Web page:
StorNext 6 also gives users greater control and selectivity in maximizing their use of storage on an ROI basis. When archive policies call for storage across disk, tape and the cloud, StorNext makes a copy for each. A new copy expiration feature enables users to set additional rules determining when individual copies are removed from a particular storage tier. This approach makes it simpler to maintain data on the storage medium most appropriate and economical and, in turn, to free up space on more expensive storage. When one of several copies of a file is removed from storage, a complementary selectable retrieve function in StorNext 6 enables users to dictate which of the remaining copies is the first priority for retrieval. As a result, users can ensure that the file is retrieved from the most appropriate storage tier.

StorNext 6 offers valuable new capabilities for those facilities that subscribe to Motion Picture Association of America (MPAA) rules for content auditing and tracking. The platform can now track changes in files and provide reports on who changed a file, when the changes were made, what was changed and whether and to where a file was moved. With this knowledge, a facility can see exactly how its team handled specific files and also provide its clients with details about how files were managed during production.

As facilities begin to move to 4K production, they need a storage system that can be expanded for both performance and capacity in a non-disruptive manner. StorNext 6 provides for online stripe group management, allowing systems to have additional storage capacity added to existing stripe groups without having to go offline and disrupt critical workflows.

Another enhancement in StorNext 6 allows StorNext Storage Manager to automate archives in an environment with Mac clients, effectively eliminating the lengthy retrieve process previously required to access an archived directory that contains offline files  which can number in the hundreds of thousands, or even millions.

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Quantum shipping StorNext 5.4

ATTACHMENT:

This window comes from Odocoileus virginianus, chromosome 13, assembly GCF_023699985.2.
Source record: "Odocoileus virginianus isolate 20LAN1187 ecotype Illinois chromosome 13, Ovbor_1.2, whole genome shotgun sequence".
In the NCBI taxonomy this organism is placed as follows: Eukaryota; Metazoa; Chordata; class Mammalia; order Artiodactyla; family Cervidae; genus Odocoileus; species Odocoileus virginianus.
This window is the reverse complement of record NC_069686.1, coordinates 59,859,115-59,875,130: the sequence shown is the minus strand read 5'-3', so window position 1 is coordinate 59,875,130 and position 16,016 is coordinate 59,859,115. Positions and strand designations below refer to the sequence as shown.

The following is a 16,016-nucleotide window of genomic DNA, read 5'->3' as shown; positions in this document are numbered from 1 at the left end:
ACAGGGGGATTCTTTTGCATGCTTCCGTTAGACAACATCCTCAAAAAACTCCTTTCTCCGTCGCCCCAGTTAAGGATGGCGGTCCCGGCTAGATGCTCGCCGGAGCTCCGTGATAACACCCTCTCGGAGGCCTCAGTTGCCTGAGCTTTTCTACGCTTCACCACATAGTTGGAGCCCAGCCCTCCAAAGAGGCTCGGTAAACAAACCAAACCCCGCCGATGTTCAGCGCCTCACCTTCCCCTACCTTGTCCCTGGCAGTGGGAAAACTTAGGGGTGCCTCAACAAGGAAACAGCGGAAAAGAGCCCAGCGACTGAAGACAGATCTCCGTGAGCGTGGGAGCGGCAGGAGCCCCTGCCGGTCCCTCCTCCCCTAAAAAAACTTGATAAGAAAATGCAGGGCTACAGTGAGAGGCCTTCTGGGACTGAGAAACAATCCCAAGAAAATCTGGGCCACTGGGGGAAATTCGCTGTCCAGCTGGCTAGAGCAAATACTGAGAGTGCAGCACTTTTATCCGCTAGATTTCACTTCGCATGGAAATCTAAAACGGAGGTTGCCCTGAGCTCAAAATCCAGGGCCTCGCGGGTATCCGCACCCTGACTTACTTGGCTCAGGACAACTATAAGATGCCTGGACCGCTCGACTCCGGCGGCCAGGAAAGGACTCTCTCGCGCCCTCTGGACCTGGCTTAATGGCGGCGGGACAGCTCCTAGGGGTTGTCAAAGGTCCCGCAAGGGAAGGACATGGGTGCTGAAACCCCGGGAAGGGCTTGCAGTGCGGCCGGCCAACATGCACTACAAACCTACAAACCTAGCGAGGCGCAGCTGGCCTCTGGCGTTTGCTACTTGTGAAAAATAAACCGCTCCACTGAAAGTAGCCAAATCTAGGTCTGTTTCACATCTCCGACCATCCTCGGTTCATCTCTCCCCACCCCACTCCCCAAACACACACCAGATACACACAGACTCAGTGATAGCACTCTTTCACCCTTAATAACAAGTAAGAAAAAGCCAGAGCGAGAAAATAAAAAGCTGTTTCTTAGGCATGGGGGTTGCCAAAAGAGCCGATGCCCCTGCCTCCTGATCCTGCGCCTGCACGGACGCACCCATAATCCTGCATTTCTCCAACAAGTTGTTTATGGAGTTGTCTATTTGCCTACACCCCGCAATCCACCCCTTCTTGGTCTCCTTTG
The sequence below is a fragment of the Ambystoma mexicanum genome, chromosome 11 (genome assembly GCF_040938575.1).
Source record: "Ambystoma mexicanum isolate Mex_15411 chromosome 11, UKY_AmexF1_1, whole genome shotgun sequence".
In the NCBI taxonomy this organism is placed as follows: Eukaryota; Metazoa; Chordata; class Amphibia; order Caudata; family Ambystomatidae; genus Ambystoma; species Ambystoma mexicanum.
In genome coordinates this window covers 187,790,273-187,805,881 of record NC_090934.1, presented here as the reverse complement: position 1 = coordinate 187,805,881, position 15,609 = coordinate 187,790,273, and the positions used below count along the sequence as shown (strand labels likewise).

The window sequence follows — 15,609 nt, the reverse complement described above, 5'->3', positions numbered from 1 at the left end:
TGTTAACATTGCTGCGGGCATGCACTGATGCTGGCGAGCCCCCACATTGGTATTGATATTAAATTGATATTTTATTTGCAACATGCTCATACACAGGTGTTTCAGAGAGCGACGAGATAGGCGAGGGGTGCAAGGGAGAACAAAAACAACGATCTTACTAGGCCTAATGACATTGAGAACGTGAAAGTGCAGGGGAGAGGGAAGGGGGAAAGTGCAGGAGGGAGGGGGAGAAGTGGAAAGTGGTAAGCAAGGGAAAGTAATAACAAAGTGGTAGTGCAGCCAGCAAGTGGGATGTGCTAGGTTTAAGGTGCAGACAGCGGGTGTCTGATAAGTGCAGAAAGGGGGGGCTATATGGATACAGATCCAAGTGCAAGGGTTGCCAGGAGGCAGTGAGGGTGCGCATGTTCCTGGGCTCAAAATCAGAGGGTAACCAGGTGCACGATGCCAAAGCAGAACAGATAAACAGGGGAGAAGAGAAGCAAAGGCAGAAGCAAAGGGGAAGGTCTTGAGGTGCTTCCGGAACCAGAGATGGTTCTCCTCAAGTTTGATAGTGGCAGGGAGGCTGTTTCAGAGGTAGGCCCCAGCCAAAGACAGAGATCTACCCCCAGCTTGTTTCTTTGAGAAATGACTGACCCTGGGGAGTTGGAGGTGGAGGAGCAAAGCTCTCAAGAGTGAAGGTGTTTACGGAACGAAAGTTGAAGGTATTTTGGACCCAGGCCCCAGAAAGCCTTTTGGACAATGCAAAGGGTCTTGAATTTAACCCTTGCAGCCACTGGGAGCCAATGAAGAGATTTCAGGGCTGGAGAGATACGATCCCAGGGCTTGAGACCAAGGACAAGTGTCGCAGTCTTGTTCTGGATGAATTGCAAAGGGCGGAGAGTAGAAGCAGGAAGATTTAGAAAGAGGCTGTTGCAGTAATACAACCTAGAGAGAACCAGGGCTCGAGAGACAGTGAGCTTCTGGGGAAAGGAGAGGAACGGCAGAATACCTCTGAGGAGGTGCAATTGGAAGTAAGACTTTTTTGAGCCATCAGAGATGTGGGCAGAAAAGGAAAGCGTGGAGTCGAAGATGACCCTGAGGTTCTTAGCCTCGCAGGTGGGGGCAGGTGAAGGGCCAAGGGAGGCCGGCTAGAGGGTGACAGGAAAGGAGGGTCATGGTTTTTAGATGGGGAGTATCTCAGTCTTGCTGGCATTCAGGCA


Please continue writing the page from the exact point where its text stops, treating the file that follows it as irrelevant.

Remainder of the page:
Quantum has introduced StorNext 5.4, the latest release of their workflow storage platform, designed to bring efficiency and flexibility to media content management. StorNext 5.4 enhancements include the ability to integrate existing public cloud storage accounts and third-party object storage (private cloud) — including Amazon Web Services, Microsoft Azure, Google Cloud, NetApp StorageGRID, IBM Cleversafe and Scality Ring — as archive tiers in a StorNext-managed media environment. It also lets users deploy applications embedded within StorNext-powered Xcellis workflow storage appliances.

Quantum has also included a new feature called StorNext Storage Manager, offering automated, policy-based movement of content into and out of users’ existing public and private clouds while maintaining the visibility and access that StorNext provides. It offers seamless integration for public and private clouds within a StorNext-managed environment — as well as primary disk and tape storage tiers, full user and application access to media stored in the cloud without additional hardware or software, and extended versioning across sites and the cloud.

By enabling applications to run inside its Xcellis Workflow Director, the new Dynamic Application Environment (DAE) capability in StorNext 5.4 allows users to leverage a converged storage architecture, reducing the time, cost and complexity of deploying and maintaining applications.